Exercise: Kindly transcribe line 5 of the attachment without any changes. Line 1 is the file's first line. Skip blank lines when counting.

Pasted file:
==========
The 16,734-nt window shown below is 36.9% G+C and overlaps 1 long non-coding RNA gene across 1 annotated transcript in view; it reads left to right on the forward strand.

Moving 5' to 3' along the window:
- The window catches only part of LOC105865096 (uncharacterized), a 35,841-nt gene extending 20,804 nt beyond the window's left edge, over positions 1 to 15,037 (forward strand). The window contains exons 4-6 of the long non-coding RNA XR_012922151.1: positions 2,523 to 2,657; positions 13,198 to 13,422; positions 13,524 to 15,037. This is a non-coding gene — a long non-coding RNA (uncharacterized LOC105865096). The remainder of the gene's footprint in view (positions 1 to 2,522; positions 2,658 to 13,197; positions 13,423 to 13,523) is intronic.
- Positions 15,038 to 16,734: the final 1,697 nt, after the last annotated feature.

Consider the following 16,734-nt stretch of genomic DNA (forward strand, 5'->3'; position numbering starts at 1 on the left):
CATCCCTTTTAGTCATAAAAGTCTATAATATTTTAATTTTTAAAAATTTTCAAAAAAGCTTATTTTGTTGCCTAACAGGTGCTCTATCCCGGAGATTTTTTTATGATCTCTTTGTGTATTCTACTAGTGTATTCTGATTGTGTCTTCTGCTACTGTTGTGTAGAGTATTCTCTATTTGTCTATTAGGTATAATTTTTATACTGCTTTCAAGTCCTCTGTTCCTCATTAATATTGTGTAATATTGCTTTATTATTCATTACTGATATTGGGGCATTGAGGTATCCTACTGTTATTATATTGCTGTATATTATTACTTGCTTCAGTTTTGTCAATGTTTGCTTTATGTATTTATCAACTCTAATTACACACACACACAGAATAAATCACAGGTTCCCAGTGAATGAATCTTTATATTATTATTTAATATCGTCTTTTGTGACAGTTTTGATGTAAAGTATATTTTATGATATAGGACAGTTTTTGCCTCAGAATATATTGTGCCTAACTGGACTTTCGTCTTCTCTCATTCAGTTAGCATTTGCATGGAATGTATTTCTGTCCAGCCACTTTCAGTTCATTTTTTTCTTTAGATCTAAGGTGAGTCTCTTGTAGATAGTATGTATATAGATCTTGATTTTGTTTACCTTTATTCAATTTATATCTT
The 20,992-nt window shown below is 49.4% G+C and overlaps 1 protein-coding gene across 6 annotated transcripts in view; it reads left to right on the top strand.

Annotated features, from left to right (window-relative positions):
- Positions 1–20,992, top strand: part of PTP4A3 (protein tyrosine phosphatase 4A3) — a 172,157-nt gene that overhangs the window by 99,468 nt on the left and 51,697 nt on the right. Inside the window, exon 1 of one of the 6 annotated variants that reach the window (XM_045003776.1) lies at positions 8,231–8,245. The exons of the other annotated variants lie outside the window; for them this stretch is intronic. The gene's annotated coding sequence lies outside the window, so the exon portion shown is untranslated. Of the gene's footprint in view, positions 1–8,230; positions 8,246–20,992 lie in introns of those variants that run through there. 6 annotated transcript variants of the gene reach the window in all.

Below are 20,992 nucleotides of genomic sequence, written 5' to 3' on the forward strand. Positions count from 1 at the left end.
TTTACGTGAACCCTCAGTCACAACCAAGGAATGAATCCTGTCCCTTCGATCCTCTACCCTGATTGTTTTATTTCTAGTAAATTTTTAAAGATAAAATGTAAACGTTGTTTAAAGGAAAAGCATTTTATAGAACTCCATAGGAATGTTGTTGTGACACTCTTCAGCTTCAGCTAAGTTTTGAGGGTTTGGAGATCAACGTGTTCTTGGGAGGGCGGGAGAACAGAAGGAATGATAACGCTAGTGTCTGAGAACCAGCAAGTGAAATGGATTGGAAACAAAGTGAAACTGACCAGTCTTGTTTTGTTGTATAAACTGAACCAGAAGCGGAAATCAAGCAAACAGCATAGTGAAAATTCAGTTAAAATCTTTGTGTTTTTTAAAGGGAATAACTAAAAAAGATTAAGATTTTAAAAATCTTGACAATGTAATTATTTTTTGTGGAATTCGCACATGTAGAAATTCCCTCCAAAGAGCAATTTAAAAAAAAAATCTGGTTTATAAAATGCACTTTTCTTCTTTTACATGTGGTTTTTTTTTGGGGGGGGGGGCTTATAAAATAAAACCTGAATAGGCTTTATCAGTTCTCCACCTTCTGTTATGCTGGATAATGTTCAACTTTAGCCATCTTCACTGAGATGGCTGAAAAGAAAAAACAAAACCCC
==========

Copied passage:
Consider the following 16,734-nt stretch of genomic DNA (forward strand, 5'->3'; position numbering starts at 1 on the left):